Dead ends filled with items aren’t new for the Souls series, but in Ariandel’s small, self-contained area, they beg the question: why bother? Finding a new Titanite Slab was nice, but at this point, I’d already upgraded my Butcher Knife to +10 and built my character around it. I later found a Strength-based axe that tempted me to switch, but with the amount of times I’d have to upgrade it before it could compete, I figured I’d stick with my trusty cleaver. More experimental players might tinker around with some of the new weapons, but they’ll have to invest some of their leftover resources to see if they measure up.

The new bosses offer another reason to test your mettle again, but they don’t offer as tough a challenge as, say, The Nameless King. The new centerpiece boss, which you spend the majority of your time working up to, is a worthwhile challenge and pulls at least one trick I haven’t seen in a Dark Souls boss, but that tactic loses its impact after the first time you see it. A few of the area's more nimble enemies (and a couple of named non-boss characters) might end up adding to your death count, but you don't face them often enough to commit any of them to memory.

The other boss is only worth fighting if you’re interested in the Ariandel’s other selling point: competitive multiplayer (killing it opens up the multiplayer portion of the DLC). The fight is brief, doesn’t show off anything you haven’t already seen before, and doesn’t feel momentous the way other bosses do. All told, scouring the new area and defeating all of its bosses took me about five hours, though your mileage may vary depending on your character level and build; I played a strength-based melee character at around level 95.

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That brevity prevents you from getting the highest highs Dark Souls has to offer. Because the bosses (and the rest of the area) don’t meaningfully connect to the rest of the game, it doesn’t build any sort of momentum. When I beat the area’s final boss, not only did it feel anticlimactic to have slain it so easily, I didn’t feel any sense of closure, either. I didn’t feel as though I’d accomplished anything particularly noteworthy or gained any new insight into this painted world.

The DLC’s timing and position exacerbate that empty feeling. I’d already triumphed over the base game and felt satisfied by its conclusion. I didn’t get that here; not only does this not feel like a complete experience on its own, but since there’s another DLC on the way, I don’t get the feeling of having finished something, either. I just stood there, wondering if I’d missed anything. You can explore a new multiplayer arena that lets you fight in one-on-one duels or six-player brawls, but there’s not much else to do once you’ve worked through the bosses and found some of the key items.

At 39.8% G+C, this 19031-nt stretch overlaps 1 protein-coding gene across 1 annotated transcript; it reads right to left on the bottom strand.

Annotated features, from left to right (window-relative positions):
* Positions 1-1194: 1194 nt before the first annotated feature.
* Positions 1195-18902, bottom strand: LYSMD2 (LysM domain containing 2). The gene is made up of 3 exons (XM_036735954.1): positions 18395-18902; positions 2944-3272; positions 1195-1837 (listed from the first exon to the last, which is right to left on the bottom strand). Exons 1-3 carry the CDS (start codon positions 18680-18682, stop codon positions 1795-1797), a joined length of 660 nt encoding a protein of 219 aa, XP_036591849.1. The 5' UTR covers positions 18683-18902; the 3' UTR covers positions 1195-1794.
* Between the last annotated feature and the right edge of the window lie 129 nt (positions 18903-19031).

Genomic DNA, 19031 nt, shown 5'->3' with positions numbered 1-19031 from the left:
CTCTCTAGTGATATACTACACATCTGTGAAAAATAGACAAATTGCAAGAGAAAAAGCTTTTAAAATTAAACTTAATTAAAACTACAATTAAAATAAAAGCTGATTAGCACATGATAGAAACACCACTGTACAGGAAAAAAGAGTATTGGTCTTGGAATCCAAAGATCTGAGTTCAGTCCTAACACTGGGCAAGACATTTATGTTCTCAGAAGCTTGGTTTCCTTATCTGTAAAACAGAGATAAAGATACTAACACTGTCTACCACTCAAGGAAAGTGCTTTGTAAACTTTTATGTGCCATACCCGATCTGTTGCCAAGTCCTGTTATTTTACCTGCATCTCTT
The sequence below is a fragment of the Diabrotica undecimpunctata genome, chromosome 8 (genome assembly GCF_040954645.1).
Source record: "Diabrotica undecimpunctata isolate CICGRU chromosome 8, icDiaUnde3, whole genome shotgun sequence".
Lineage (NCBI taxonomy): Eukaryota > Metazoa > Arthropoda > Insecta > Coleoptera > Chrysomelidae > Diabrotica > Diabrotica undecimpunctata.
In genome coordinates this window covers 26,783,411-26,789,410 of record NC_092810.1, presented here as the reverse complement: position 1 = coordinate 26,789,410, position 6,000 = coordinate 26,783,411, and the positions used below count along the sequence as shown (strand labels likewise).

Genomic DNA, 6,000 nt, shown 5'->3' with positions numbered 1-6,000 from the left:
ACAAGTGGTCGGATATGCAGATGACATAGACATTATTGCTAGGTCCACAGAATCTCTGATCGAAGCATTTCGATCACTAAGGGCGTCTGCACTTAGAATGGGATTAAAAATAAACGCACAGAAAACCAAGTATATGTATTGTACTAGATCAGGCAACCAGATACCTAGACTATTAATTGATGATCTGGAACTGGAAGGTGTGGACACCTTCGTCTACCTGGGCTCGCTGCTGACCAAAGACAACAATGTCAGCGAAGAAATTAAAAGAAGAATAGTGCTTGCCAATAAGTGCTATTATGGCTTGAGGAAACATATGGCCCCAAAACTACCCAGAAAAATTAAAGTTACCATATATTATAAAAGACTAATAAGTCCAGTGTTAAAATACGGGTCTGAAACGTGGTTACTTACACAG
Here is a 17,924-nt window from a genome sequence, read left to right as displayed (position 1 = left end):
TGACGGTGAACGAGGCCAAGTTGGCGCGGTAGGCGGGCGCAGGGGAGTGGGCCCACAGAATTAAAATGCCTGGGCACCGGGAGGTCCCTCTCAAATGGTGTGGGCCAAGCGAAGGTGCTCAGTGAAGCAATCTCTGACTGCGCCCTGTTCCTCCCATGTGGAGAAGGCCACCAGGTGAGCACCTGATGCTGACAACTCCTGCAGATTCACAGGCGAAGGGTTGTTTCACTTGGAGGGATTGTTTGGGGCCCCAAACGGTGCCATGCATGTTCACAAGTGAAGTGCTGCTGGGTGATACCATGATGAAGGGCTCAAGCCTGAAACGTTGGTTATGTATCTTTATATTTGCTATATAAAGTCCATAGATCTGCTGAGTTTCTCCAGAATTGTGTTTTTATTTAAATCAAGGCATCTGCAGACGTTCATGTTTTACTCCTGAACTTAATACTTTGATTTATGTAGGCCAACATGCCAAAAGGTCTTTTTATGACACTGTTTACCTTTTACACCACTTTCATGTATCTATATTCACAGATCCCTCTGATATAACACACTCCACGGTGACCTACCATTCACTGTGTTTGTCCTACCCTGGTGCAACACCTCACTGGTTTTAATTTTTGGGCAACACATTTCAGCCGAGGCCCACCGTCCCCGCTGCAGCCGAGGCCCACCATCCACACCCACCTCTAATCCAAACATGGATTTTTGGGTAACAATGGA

Dark Souls is at its best when you enter into longer contracts where you’re rewarded for hours of effort with a sense of triumph. I’m not convinced Dark Souls works in smaller packages like this, and the Ashes of Ariandel DLC doesn’t dissuade me. It might be a good way to extend another playthrough of the base game, but as a solo excursion it doesn’t feel good enough for anyone who’s retired their sword (or meat cleaver) to pick it back up again. – The Feed

Dark Souls III Ashes Of Ariandel Launch Trailer Seeks The Fire

Dark Souls III's first of two expansions subtitled, Ashes of Ariandel, is out now on PS4, Xbox One, and PC, and with it comes a launch trailer that looks daunting even for the most hardened adventurer.

Naturally the expansion features new areas, bosses, enemies, and weapons, and Ashes of Ariandel also adds new PvP modes (take a look via this recent trailer).

Dark Souls III's second planned expansion is slated to come out early next year.

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Pre-Orders Are Open For This Statue Of Dark Souls’ Sif The Great Grey Wolf

If you're a fan of the Dark Souls series, you may be interested in this upcoming statue from First 4 Figures featuring Sif the Great Grey Wolf.

Sif is a boss you meet in the Darkroot Garden, who protects the grave of his departed master, Artorias the Abysswalker. This figure stands 25 inches tall, with Sif clutching the Greatsword of Artorias between his teeth as he prepares for battle while atop Artorias' grave.

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Sif will be available to purchase as both regular ($ 529.99) and exclusive ($ 549.99) versions. The exclusive version includes additional swords that can be attached to the base, including the Gold Tracer, Silver Knight Straight Sword, Sunlight Sword and the Black Knight Sword. This edition will also include a high quality art print inspired by the statue's design.